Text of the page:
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City snuffs out sales of menthol cigarettes near schools

Updated: December 11, 2013 12:47PM

The City Council agreed Wednesday to snuff out the sale of menthol and flavored tobacco products within 500 feet Chicago schools — five times the existing radius — to curb teen turn smoking.

Mayor Rahm Emanuel was forced to settle for the lesser of two ordinances tailor-made to curtail the sale of two gateway products used to lure teenagers into a lifetime addiction to smoking.

Chicago already bans the sale of menthol and flavored cigarettes within 100 feet of schools. The new ordinance, approved by a vote of 48-2 quintuples that protective bubble.

During Wednesday’s abbreviated debate, Ald. Edward M. Burke (14th), the City Council’s leading anti-smoking crusader, noted that the growing popularity of menthol and flavored tobacco products have stymied the effort to curb teen smoking.

Burke accused “Big Tobacco” of marketing flavors like “Gummy Bear” to kids in general and minority teens in particular.

“We should support this ordinance because it will help reduce teen smoking,” Burke said.

After announcing the vote, Emanuel seemed incredulous that there were even two dissenting votes.

“What do you want — 200 feet, 300 feet?..I respect those who voted `no,’ but it’s a no-brainer for me,” the mayor said.

“Five hundred feet from a school to our children and a lifetime of public health problems? Marketing to children to in an attempt to have them become addicts? Kids sometimes don’t have the judgment that we as adults have to show.”

The mayor then warned aldermen to brace themselves for an onslaught from high-powered lobbyists hired by Big Tobacco.

“They’re coming to Chicago to hire people to work you over, just like they did in Congress. This is a time for moral courage,” the mayor said.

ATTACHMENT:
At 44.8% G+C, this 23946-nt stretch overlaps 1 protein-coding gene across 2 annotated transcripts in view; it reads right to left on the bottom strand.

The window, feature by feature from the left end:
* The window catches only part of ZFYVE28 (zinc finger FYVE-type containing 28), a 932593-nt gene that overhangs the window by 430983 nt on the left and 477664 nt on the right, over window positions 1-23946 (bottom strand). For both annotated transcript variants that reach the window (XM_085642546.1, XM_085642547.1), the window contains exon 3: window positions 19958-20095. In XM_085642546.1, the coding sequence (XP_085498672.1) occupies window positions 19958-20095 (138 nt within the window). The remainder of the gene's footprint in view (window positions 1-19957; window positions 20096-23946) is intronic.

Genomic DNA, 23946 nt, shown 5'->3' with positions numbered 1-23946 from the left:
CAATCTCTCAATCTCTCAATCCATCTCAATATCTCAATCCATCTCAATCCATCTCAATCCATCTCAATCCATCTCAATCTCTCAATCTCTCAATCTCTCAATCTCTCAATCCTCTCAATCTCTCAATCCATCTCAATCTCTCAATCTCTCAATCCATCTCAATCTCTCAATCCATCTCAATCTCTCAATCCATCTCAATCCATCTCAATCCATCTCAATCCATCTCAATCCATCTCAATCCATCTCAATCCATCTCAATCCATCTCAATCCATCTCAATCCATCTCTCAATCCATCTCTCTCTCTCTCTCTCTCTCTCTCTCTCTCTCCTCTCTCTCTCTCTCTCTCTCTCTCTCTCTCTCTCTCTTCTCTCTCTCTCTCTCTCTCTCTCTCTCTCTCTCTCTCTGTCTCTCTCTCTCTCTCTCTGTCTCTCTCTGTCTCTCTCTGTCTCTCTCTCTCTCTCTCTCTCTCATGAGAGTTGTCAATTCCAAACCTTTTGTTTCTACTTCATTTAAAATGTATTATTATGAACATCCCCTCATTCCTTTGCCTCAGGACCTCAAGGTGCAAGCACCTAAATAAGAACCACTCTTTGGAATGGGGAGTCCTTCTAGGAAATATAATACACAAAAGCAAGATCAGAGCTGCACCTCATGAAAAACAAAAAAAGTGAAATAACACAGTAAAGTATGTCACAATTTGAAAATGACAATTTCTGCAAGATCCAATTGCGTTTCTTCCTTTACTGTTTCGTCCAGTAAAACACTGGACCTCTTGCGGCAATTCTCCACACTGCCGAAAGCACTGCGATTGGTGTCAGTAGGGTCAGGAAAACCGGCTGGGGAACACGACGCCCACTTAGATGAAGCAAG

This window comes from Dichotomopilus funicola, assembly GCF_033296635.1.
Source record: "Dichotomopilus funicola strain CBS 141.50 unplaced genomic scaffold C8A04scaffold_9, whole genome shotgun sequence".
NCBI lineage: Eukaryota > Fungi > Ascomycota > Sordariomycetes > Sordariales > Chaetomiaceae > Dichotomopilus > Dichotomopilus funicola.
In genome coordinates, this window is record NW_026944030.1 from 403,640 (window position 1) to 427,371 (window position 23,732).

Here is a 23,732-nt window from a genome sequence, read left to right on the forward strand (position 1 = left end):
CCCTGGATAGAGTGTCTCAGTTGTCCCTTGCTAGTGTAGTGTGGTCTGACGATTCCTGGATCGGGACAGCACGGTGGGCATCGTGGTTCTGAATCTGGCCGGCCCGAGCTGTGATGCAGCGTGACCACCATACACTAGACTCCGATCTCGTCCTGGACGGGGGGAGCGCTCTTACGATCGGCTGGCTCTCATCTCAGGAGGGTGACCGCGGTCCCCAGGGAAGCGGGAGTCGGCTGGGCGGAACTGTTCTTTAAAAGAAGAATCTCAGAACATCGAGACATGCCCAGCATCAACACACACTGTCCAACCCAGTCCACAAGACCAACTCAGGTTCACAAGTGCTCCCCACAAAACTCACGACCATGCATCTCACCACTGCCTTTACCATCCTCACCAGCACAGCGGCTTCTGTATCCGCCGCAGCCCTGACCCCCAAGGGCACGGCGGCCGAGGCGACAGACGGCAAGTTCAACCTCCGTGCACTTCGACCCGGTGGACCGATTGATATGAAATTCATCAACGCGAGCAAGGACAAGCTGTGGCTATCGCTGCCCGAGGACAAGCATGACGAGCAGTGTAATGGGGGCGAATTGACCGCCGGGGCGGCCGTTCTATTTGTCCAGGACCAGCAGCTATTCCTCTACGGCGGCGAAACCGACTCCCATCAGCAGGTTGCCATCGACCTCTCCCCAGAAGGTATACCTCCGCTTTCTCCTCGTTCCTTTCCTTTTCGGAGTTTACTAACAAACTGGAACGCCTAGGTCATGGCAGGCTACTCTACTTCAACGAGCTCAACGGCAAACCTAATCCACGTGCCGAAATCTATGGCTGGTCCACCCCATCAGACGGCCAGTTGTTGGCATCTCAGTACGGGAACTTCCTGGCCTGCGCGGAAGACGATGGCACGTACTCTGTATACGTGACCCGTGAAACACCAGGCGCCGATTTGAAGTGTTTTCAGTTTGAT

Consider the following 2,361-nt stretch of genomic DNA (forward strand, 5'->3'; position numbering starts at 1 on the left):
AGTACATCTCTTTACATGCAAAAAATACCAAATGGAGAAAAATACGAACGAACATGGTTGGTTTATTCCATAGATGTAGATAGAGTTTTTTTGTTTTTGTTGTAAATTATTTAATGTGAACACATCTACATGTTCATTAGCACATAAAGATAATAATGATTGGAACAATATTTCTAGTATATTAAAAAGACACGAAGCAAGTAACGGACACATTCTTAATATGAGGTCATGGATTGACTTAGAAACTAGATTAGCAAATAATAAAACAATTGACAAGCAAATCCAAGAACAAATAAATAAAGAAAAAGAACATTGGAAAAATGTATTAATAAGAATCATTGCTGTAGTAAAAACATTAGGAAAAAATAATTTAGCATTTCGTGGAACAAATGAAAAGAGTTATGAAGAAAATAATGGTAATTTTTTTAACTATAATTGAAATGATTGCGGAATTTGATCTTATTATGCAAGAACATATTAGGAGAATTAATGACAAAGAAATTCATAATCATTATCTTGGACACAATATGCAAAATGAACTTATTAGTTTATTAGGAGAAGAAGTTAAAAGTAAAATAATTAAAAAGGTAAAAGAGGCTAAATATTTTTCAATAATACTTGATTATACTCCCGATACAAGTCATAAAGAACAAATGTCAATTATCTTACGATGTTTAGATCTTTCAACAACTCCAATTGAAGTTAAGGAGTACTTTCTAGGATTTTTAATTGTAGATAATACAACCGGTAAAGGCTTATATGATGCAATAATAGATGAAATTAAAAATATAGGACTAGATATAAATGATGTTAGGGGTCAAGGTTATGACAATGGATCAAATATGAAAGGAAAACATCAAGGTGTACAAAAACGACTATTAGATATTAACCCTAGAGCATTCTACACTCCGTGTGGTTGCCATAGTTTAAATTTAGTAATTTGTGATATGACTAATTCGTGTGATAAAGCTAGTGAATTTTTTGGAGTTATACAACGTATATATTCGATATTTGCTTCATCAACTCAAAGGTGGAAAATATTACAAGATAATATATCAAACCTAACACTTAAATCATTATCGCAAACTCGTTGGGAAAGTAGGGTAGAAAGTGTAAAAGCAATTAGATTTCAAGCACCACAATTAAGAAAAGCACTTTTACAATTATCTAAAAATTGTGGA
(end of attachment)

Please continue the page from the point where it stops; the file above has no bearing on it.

A surprise outpouring of aldermanic opposition has temporarily derailed the mayor’s plan to regulate e-cigarettes as “tobacco products” subject to Chicago’s smoking ban.

That would have moved them behind the counter of retail stores, banned the sale to minors, prohibited adults from smoking e-cigarettes in virtually all of indoor Chicago and empowered the city to license e-cigarette dealers.

Aldermen from across the city have questioned whether the vapors from e-cigarettes are any more dangerous to bystanders than a humidifier, a cup of tea or a pot full of boiling water used to cook pasta.

They further argued that the ban would discourage smokers from using e-cigarettes to kick the habit.

Earlier this week, Emanuel tried to resurrect the stalled e-cigarette ordinance by framing it as a fight for kids against Big Tobacco and its high-powered, money-wielding lobbyists.

“What’s happening in this building right now — I saw it when President Clinton did it and when President Obama signed the law and we had to fight the Big Tobacco companies. They’re going to start hiring all the lobbyists. Right downstairs. They’re going to start coming in and out of this building. Well, I want to know who’s going to be the lobbyist for children. Because right now, it’s me and [Health Commissioner] Dr. [Bechara] Choucair,” the mayor said.

“This vote is about who’s going to stand up for kids. Who’s not going to be lured by the money. ... If you think e-cigarettes are part of quitting as an adult, OK. But we’re talking about: don’t let kids get started on e-cigarettes. ... We’re talking about our children here. Keep your hands off of them.”


Twitter: @fspielman

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